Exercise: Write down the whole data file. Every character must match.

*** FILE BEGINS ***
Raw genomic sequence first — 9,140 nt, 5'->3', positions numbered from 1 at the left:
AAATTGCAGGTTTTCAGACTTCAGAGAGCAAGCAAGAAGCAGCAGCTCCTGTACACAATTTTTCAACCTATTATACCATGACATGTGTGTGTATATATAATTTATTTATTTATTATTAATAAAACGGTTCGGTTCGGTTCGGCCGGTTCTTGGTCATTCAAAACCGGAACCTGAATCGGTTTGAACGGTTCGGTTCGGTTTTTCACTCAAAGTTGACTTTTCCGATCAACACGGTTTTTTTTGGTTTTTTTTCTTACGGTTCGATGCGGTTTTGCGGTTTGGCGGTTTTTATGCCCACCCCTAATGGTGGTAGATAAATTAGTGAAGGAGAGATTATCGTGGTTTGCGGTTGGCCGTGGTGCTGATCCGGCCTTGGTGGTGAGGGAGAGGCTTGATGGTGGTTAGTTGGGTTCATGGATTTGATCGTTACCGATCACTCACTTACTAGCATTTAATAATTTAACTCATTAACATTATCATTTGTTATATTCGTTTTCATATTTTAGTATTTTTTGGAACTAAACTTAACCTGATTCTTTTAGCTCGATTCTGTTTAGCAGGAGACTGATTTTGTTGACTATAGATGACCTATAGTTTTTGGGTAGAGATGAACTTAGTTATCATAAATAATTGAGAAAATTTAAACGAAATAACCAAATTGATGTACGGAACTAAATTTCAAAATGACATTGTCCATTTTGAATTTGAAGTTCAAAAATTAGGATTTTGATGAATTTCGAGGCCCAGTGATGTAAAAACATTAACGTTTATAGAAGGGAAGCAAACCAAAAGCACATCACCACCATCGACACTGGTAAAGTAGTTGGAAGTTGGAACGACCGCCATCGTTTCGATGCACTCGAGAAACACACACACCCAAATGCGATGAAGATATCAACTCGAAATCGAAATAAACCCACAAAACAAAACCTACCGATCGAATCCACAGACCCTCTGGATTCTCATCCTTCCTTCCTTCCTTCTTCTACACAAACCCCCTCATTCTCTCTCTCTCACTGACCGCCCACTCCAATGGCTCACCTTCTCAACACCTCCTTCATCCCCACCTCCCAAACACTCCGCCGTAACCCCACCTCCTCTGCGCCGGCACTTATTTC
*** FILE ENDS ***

Raw genomic sequence first — 9,140 nt, 5'->3', positions numbered from 1 at the left:
AAATTGCAGGTTTTCAGACTTCAGAGAGCAAGCAAGAAGCAGCAGCTCCTGTACACAATTTTTCAACCTATTATACCATGACATGTGTGTGTATATATAATTTATTTATTTATTATTAATAAAACGGTTCGGTTCGGTTCGGCCGGTTCTTGGTCATTCAAAACCGGAACCTGAATCGGTTTGAACGGTTCGGTTCGGTTTTTCACTCAAAGTTGACTTTTCCGATCAACACGGTTTTTTTTGGTTTTTTTTCTTACGGTTCGATGCGGTTTTGCGGTTTGGCGGTTTTTATGCCCACCCCTAATGGTGGTAGATAAATTAGTGAAGGAGAGATTATCGTGGTTTGCGGTTGGCCGTGGTGCTGATCCGGCCTTGGTGGTGAGGGAGAGGCTTGATGGTGGTTAGTTGGGTTCATGGATTTGATCGTTACCGATCACTCACTTACTAGCATTTAATAATTTAACTCATTAACATTATCATTTGTTATATTCGTTTTCATATTTTAGTATTTTTTGGAACTAAACTTAACCTGATTCTTTTAGCTCGATTCTGTTTAGCAGGAGACTGATTTTGTTGACTATAGATGACCTATAGTTTTTGGGTAGAGATGAACTTAGTTATCATAAATAATTGAGAAAATTTAAACGAAATAACCAAATTGATGTACGGAACTAAATTTCAAAATGACATTGTCCATTTTGAATTTGAAGTTCAAAAATTAGGATTTTGATGAATTTCGAGGCCCAGTGATGTAAAAACATTAACGTTTATAGAAGGGAAGCAAACCAAAAGCACATCACCACCATCGACACTGGTAAAGTAGTTGGAAGTTGGAACGACCGCCATCGTTTCGATGCACTCGAGAAACACACACACCCAAATGCGATGAAGATATCAACTCGAAATCGAAATAAACCCACAAAACAAAACCTACCGATCGAATCCACAGACCCTCTGGATTCTCATCCTTCCTTCCTTCCTTCTTCTACACAAACCCCCTCATTCTCTCTCTCTCACTGACCGCCCACTCCAATGGCTCACCTTCTCAACACCTCCTTCATCCCCACCTCCCAAACACTCCGCCGTAACCCCACCTCCTCTGCGCCGGCACTTATTTC